Atrial fibrillation in Indigenous and non-Indigenous Australians: a cross-sectional study

Christopher Wong, Anthony Brooks, Yi Cheng, Dennis Lau, Geetanjali Rangnekar, Kurt Roberts-Thomson, Jon Kalman, Alex Brown, Prashanthan Sanders

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    Abstract

    Objective: To examine the prevalence of atrial fibrillation (AF) and cardiac structural characteristics in Indigenous and non-Indigenous Australians. Design: Retrospective cross-sectional study linking clinical, echocardiography and administrative databases over a 10-year period. Setting: A tertiary, university teaching hospital in Adelaide, Australia. Participants: Indigenous and non-Indigenous Australians. Main outcome measures: AF prevalence and echocardiographic characteristics. Results: Indigenous Australians with AF were significantly younger compared to non-Indigenous Australians (55±13 vs 75±13 years, p<0.001). As a result, racial differences in AF prevalence and left atrial diameter varied according to age. In those under 60 years of age, Indigenous Australians had a significantly greater AF prevalence (2.57 vs1.73%, p<0.001) and left atrial diameters (39±7 vs 37±7 mm, p<0.001) compared to non-Indigenous Australians. In those aged 60 years and above, however, non- Indigenous Australians had significantly greater AF prevalence (9.26 vs 4.61%, p<0.001) and left atrial diameters (39±7 vs 37±7 mm, p<0.001). Left ventricular ejection fractions were less in Indigenous Australians under 60 years of age (49±14 vs 55±11%, p<0.001) and not statistically different in those aged 60 years and above (47±11 vs 52±13, p=0.074) compared to non-Indigenous Australians. Despite their younger age, Indigenous Australians with AF had similar or greater rates of cardiovascular comorbidities than non-Indigenous Australians with AF. Conclusions: Young Indigenous Australians have a significantly greater prevalence of AF than their non-Indigenous counterparts. In contrast, older non-Indigenous Australians have a greater prevalence of AF compared to their Indigenous counterparts. These observations may be mediated by age-based differences in comorbid cardiovascular conditions, left atrial diameter and left ventricular ejection fraction. Our findings suggest that AF is likely to be contributing to the greater burden of morbidity and mortality experienced by young Indigenous Australians. Further study is required to elucidate whether strategies to prevent and better manage AF in Indigenous Australians may reduce this burden.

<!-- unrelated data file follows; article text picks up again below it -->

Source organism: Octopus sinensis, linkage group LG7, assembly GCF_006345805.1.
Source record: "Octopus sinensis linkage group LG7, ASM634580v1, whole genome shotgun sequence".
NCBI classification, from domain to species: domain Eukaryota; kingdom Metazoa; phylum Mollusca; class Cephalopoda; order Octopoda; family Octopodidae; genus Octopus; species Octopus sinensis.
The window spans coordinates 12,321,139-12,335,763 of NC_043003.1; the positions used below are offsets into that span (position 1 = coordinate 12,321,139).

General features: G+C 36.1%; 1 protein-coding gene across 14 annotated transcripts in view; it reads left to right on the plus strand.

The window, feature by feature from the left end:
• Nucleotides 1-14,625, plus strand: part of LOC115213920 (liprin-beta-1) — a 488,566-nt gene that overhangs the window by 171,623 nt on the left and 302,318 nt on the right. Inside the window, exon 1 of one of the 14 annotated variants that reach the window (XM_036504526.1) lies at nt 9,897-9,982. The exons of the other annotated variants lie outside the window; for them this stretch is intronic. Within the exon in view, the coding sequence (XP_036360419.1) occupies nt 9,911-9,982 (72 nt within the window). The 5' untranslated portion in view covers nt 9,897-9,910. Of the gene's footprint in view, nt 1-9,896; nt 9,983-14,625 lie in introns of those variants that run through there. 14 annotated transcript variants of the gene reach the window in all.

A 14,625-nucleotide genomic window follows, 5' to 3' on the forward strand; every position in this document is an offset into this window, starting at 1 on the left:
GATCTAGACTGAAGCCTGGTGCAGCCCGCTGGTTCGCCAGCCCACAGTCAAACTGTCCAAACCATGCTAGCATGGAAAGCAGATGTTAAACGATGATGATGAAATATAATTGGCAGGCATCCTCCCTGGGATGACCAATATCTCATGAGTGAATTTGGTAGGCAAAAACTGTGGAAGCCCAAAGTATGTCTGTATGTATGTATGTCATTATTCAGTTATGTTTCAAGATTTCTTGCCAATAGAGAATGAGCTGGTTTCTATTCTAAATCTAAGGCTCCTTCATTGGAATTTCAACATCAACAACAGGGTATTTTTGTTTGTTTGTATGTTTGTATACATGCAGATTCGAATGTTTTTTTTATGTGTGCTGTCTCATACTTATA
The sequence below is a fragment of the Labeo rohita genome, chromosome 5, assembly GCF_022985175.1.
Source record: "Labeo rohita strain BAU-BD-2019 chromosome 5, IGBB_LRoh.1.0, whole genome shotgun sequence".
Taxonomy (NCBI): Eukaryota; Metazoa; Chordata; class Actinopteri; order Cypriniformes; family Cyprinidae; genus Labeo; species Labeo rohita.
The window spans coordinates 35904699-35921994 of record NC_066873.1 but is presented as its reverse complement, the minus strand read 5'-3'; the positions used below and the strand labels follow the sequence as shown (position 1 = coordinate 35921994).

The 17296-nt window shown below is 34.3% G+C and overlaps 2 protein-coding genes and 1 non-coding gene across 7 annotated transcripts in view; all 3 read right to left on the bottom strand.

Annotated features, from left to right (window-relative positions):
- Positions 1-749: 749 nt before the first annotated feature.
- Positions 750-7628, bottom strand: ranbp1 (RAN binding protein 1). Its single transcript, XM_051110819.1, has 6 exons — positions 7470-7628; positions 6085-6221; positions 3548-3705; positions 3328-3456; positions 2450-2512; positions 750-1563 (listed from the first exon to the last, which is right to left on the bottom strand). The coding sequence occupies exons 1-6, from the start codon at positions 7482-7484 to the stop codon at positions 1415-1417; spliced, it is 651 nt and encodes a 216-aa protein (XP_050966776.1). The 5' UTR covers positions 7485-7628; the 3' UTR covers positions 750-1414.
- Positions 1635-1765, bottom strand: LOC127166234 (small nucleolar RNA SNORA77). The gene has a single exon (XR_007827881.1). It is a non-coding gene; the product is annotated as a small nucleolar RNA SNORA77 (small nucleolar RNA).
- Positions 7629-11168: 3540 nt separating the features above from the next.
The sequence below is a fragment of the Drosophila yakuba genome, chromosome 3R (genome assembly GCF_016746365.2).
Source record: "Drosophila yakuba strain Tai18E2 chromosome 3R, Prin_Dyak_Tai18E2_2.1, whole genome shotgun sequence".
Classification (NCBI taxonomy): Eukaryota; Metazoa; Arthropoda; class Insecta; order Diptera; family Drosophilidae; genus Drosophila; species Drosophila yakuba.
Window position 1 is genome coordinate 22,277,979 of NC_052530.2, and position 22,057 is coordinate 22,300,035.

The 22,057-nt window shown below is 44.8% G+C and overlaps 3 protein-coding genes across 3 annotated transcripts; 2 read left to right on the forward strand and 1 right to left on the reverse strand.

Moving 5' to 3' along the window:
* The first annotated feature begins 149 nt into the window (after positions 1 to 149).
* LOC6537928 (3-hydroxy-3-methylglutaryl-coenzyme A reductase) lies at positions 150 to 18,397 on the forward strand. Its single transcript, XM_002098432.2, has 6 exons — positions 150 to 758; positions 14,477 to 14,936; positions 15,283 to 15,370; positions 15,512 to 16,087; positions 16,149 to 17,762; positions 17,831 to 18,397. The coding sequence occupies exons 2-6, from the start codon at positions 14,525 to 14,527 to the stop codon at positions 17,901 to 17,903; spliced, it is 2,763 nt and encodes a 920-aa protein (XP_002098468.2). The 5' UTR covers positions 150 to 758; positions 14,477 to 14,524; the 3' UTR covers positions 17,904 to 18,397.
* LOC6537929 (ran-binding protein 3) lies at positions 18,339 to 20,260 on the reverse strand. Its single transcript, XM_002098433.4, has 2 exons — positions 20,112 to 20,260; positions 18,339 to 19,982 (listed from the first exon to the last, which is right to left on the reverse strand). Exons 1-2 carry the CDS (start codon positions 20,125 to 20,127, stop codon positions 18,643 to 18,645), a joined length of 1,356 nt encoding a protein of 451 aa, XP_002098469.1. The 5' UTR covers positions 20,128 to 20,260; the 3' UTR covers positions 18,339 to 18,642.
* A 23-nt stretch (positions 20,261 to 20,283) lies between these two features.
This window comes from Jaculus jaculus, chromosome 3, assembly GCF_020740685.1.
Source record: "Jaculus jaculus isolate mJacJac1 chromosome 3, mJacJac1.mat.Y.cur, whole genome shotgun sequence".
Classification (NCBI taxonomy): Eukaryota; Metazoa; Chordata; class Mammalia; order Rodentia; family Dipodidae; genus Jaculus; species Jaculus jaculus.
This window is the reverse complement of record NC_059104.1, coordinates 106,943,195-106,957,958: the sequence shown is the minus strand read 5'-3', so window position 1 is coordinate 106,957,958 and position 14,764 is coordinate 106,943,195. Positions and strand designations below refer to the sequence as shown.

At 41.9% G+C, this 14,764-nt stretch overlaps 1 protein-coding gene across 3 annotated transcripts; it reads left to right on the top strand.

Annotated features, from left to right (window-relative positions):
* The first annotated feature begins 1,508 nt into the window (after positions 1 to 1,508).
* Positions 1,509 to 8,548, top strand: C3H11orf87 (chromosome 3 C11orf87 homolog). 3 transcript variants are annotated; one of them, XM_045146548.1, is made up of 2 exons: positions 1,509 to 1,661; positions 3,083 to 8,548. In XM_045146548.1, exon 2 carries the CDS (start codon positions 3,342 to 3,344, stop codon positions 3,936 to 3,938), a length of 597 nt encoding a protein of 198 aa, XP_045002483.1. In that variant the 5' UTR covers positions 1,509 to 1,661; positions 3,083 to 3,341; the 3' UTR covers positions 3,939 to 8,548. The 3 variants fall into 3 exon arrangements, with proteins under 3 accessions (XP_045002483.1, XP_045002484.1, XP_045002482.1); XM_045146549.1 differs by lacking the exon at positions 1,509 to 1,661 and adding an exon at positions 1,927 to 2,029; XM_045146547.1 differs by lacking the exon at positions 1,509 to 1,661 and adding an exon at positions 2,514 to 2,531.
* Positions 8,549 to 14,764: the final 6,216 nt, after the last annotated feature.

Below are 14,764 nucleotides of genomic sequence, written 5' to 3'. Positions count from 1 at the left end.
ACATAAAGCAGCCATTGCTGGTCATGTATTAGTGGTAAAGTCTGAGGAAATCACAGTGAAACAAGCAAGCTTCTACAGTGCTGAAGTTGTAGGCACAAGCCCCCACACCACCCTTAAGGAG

Original languageEnglish
    Article numbere006242
    Pages (from-to)e006242
    JournalBMJ Open
    Volume4
    Issue number10
    DOIs
    Publication statusPublished - 2014

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    Wong, C., Brooks, A., Cheng, Y., Lau, D., Rangnekar, G., Roberts-Thomson, K., Kalman, J., Brown, A., & Sanders, P. (2014). Atrial fibrillation in Indigenous and non-Indigenous Australians: a cross-sectional study. BMJ Open, 4(10), e006242. [e006242]. https://doi.org/10.1136/bmjopen-2014-006242